Anniversary Event Draws Large Crowd
On Saturday, May 16, 2009, hundreds of spectators attended the event commemorating the 146th Anniversary of the Battle of Champion Hill. The well-publicized event drew visitors from many states: Michigan, Connecticut, Iowa, Oklahoma, Arkansas, Missouri, Texas, Georgia, Tennessee, Alabama, Louisiana, and, of course, Mississippi.
The event “kick-off” began at 8:00 a.m. on the Champion Hill Missionary Church grounds which, in 1863, had been the site of the home of Sid and Matilda Champion. The Champion’s home was burned by the Yankees following the Siege of Vicksburg. Rebecca Drake, opening speaker, mentioned the significance of the church grounds to the crowd saying, “One could say that we are sitting in the Champion’s front yard today and if you use your imagination you might even smell the scent of the roses in bloom.” The Champion’s home had been a large two-story structure nestled within a yard adorned with flower and fruit gardens.
Guest speakers Brig. Gen. Parker Hills (Ret), Terry Winschel, historian of the Vicksburg Military Park, and Dr. Timothy Smith, featured speaker from Tennessee, mesmerized the crowd with appropriate comments regarding the historic significance of the day. The event also coincided with Armed Forces Day and all veterans present were honored.
During the opening comments, Drake thanked the property
owners of the Old Jackson Road for giving permission to stroll to the Hill of Death, a roadway
that had not been open to the public for over a half a century. The
property owners of the Old Jackson Road are the Champion Family,
the Mississippi Department of Archives and History and Johnny Lewis. Johnny
Lewis was recognized for being a neighbor and long-time friend of the
Champion Family as well as a current property owner of
Boy soldier observes the reenactment
Boy soldier observes the reenactment
The highlight of the day’s activities was the stroll to the Hill of Death which is located one-half mile from the church grounds. Many of the guests strolled the old roadbed while trailers pulled by tractors transported others up to the hill. When the group was assembled on the Hill of Death, Parker Hills, battlefield tour guide and historian, spoke on the event which occurred on the hillside 146 years ago and how the Union victory changed the outcome of the entire war. To give the feeling of battlefield authenticity, re-enactors skirmished around the Hill of Death as infantry and artillery fire filled the air. This delighted everyone, especially the children in attendance.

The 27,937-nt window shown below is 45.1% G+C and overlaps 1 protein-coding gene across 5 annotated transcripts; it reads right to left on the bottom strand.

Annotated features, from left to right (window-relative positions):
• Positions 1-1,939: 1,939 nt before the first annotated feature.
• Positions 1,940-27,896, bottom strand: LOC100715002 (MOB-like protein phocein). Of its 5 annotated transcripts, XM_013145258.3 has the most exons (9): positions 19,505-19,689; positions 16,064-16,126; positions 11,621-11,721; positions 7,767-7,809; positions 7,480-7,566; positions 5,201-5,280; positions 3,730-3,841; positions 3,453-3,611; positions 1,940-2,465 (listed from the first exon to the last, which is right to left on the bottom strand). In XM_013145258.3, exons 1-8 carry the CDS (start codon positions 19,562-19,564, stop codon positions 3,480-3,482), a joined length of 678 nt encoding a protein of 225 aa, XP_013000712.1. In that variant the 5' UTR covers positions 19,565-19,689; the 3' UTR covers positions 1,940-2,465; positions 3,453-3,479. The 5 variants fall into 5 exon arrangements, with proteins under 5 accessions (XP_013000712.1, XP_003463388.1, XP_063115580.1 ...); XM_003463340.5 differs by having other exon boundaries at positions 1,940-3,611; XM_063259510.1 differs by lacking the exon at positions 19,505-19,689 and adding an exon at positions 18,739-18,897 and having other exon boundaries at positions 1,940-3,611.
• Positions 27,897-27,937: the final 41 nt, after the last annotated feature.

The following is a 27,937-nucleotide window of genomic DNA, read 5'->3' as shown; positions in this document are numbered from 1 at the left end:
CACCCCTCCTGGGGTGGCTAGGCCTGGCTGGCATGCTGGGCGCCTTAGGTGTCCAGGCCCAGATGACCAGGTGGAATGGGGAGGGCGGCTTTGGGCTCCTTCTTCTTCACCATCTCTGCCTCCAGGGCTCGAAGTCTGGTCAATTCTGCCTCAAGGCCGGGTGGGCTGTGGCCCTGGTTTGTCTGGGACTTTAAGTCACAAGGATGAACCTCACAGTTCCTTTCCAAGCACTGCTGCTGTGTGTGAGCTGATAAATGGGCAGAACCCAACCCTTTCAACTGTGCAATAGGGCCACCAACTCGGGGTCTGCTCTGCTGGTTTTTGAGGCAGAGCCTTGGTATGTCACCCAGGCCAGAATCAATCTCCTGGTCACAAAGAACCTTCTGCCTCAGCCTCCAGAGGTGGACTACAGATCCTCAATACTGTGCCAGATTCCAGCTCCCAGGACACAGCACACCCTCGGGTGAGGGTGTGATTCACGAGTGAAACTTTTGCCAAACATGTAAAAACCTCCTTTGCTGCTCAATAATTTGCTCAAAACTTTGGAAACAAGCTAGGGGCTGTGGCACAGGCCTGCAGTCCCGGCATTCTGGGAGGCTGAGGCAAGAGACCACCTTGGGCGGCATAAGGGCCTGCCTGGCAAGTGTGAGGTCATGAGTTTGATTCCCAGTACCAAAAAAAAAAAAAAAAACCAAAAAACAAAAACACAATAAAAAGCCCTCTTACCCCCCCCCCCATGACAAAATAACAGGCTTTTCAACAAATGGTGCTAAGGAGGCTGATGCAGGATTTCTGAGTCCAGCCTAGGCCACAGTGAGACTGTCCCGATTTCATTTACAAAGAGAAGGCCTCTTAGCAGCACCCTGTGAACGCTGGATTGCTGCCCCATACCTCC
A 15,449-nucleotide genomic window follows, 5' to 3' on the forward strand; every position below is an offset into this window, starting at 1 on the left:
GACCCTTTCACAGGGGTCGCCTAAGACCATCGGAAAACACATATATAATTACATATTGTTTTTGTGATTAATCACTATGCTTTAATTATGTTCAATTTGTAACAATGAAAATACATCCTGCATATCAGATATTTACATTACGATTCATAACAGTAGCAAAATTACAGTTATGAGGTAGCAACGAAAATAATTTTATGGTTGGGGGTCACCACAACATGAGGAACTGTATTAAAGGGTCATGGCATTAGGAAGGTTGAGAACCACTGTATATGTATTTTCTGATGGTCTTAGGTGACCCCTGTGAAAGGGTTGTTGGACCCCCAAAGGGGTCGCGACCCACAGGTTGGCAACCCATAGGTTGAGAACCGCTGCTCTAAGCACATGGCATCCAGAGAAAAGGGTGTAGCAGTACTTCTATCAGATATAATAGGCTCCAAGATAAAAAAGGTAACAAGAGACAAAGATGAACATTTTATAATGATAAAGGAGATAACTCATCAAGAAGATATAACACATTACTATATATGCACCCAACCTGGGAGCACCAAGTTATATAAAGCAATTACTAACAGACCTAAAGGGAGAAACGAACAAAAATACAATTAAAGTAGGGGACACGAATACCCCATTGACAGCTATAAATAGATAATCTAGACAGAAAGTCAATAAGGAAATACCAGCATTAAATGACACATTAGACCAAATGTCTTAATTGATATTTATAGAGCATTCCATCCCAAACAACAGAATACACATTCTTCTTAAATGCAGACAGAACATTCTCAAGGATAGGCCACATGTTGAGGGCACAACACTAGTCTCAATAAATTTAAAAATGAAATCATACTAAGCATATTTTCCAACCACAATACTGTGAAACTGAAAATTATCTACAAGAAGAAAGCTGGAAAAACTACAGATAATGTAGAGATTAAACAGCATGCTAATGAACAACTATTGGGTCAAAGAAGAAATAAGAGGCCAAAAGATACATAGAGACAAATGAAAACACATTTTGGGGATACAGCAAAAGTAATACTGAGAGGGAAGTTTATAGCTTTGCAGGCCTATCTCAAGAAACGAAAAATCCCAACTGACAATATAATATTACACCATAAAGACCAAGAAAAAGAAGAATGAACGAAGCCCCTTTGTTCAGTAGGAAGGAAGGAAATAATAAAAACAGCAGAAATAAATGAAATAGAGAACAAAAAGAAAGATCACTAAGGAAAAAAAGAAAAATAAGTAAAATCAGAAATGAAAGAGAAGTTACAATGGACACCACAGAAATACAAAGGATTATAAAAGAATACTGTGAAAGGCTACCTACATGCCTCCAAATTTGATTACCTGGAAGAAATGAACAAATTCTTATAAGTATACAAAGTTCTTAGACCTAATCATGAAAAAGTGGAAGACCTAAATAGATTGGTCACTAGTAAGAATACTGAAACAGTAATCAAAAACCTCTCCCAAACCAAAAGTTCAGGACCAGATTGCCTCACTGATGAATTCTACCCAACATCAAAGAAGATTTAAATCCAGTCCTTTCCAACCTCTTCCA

Many in the crowd whose ancestors had fought and died in the battle stood with tears in their eyes as the events of May 16, 1863, were recreated. The Battle of Champion Hill was a hard-fought battle ending with approximately 6,000 deaths, blue and gray combined.
The afternoon events at “Matilda’s House” climaxed the day. A picnic of pulled-pork sandwiches accompanied by beans and a variety of chips, as well as Matilda Champion’s Buttermilk Pie was enjoyed by all as they sat under the shade of the big tent waiting for the afternoon to unfold. Rebecca Drake conducted the “Laying of Flowers” honoring those buried in the Champion Family Cemetery and at Margie Bearss’ Memorial Stone, while James Clark, bagpiper, played Amazing Grace. Jerry McWilliams then unveiled his new painting, Colonel Francis Cockrell, CSA, Leading a Charge at Champion Hill.
“The event was a great event all around,” stated Timothy Smith, guest speaker from Tennessee. “I hope to see even more of this type thing in the future.”
For sure the Champion Heritage Foundation will be planning in advance to commemorate the 150th Anniversary of the Battle of Champion Hill. Rebecca Drake, board member, commented, “Our goal is to host events that allow people to be on the Champion Hill Battlefield, something that has not happened prior to Sid J. Champion’s co-ownership of the land. Since the war, the property has been in private ownership and not open to the public. We knew that the idea of having a stroll to the Hill of Death was a good one but we never dreamed that so many people would come to take advantage of the opportunity. I suppose the saying ‘If you build it they will come’ was appropriate in this case.”
Best of all, we feel that we have honored the “Soldiers at Rest” who died so many years ago in the bloodiest battle of the Vicksburg Campaign – the Battle of Champion Hill.
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